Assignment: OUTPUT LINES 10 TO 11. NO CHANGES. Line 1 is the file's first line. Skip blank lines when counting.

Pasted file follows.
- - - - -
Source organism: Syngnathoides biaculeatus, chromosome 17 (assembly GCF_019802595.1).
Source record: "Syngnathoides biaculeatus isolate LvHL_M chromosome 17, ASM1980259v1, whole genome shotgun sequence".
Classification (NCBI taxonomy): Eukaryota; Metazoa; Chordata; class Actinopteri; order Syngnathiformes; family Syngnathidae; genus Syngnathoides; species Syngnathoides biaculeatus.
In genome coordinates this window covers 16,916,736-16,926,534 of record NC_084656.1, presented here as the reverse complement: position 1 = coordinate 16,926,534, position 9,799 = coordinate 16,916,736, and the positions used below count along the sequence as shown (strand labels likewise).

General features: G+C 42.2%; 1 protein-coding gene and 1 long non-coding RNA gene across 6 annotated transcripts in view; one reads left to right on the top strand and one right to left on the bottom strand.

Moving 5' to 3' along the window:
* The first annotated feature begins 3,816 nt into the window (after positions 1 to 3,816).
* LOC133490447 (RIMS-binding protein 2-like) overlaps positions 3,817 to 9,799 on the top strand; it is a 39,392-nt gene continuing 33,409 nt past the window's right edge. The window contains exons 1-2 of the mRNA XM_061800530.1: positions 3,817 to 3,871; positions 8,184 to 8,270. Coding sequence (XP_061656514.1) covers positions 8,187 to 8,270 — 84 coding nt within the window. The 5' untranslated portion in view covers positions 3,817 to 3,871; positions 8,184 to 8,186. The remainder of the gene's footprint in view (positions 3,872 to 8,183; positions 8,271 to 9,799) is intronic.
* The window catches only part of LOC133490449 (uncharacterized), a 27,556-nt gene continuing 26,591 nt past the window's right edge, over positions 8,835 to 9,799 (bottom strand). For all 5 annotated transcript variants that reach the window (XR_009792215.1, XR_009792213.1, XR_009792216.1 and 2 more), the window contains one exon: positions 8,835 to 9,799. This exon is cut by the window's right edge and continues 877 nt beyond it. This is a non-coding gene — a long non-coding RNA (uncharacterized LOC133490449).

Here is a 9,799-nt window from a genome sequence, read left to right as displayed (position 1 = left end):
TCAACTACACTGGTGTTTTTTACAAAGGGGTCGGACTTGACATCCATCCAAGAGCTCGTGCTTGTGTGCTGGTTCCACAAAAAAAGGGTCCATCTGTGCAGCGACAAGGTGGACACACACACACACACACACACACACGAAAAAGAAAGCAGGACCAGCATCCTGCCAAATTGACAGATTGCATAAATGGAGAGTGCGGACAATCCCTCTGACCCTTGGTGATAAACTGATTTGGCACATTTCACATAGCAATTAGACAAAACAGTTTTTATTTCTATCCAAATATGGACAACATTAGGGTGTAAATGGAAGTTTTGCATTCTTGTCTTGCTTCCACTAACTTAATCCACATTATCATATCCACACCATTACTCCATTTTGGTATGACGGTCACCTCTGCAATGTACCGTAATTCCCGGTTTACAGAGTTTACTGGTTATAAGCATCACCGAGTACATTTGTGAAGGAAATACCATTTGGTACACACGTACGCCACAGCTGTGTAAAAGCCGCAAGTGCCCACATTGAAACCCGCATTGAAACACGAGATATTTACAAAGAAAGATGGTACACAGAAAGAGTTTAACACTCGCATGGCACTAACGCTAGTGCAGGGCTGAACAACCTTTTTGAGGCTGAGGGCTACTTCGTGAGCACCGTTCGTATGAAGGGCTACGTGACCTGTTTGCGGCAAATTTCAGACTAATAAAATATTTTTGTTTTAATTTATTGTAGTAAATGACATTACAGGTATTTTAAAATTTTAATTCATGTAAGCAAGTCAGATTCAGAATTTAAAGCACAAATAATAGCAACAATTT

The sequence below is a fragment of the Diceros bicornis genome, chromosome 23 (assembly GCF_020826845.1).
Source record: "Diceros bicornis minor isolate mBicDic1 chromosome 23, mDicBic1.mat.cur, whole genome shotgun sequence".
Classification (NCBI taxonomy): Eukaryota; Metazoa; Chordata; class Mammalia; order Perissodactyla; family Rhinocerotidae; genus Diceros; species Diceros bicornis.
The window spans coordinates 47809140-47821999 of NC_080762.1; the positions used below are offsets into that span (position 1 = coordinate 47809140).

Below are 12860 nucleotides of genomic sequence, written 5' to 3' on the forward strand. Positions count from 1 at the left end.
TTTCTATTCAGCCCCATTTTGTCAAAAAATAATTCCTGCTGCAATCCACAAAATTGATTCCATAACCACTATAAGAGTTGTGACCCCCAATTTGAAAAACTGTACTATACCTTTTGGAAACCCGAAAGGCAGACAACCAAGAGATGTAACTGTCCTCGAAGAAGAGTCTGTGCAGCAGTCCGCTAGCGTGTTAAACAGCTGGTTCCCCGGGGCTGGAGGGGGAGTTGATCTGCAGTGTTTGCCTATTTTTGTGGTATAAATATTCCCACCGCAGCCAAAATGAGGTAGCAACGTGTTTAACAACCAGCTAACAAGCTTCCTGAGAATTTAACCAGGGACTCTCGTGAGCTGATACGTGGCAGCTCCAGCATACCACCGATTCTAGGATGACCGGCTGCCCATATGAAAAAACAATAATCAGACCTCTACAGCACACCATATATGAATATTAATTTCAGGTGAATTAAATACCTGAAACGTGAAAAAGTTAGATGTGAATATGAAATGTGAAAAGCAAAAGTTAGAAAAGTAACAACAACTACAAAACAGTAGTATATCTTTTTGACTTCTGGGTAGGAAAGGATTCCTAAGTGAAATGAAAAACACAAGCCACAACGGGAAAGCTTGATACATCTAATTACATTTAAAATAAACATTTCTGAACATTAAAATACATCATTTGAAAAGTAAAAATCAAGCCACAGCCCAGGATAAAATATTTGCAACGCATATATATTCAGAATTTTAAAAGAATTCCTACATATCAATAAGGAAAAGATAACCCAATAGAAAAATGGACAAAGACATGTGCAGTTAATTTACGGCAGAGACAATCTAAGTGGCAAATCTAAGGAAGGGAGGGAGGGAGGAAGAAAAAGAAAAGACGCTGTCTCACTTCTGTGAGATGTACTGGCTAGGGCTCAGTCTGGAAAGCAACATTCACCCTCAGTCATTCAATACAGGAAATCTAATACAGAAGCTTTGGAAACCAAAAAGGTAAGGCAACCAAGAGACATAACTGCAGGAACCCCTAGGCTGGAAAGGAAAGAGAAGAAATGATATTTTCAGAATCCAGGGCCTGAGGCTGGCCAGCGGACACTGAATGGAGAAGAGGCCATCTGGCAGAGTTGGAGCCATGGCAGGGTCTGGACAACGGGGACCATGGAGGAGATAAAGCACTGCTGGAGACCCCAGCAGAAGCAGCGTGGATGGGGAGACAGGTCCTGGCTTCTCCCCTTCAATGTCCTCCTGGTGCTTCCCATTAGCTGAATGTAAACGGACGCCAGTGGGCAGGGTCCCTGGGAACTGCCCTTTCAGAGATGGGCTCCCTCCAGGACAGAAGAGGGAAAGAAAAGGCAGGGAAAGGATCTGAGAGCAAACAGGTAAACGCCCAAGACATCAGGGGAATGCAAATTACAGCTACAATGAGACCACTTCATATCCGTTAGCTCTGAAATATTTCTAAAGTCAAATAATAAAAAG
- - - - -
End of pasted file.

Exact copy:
Here is a 9,799-nt window from a genome sequence, read left to right as displayed (position 1 = left end):
TCAACTACACTGGTGTTTTTTACAAAGGGGTCGGACTTGACATCCATCCAAGAGCTCGTGCTTGTGTGCTGGTTCCACAAAAAAAGGGTCCATCTGTGCAGCGACAAGGTGGACACACACACACACACACACACACACGAAAAAGAAAGCAGGACCAGCATCCTGCCAAATTGACAGATTGCATAAATGGAGAGTGCGGACAATCCCTCTGACCCTTGGTGATAAACTGATTTGGCACATTTCACATAGCAATTAGACAAAACAGTTTTTATTTCTATCCAAATATGGACAACATTAGGGTGTAAATGGAAGTTTTGCATTCTTGTCTTGCTTCCACTAACTTAATCCACATTATCATATCCACACCATTACTCCATTTTGGTATGACGGTCACCTCTGCAATGTACCGTAATTCCCGGTTTACAGAGTTTACTGGTTATAAGCATCACCGAGTACATTTGTGAAGGAAATACCATTTGGTACACACGTACGCCACAGCTGTGTAAAAGCCGCAAGTGCCCACATTGAAACCCGCATTGAAACACGAGATATTTACAAAGAAAGATGGTACACAGAAAGAGTTTAACACTCGCATGGCACTAACGCTAGTGCAGGGCTGAACAACCTTTTTGAGGCTGAGGGCTACTTCGTGAGCACCGTTCGTATGAAGGGCTACGTGACCTGTTTGCGGCAAATTTCAGACTAATAAAATATTTTTGTTTTAATTTATTGTAGTAAATGACATTACAGGTATTTTAAAATTTTAATTCATGTAAGCAAGTCAGATTCAGAATTTAAAGCACAAATAATAGCAACAATTT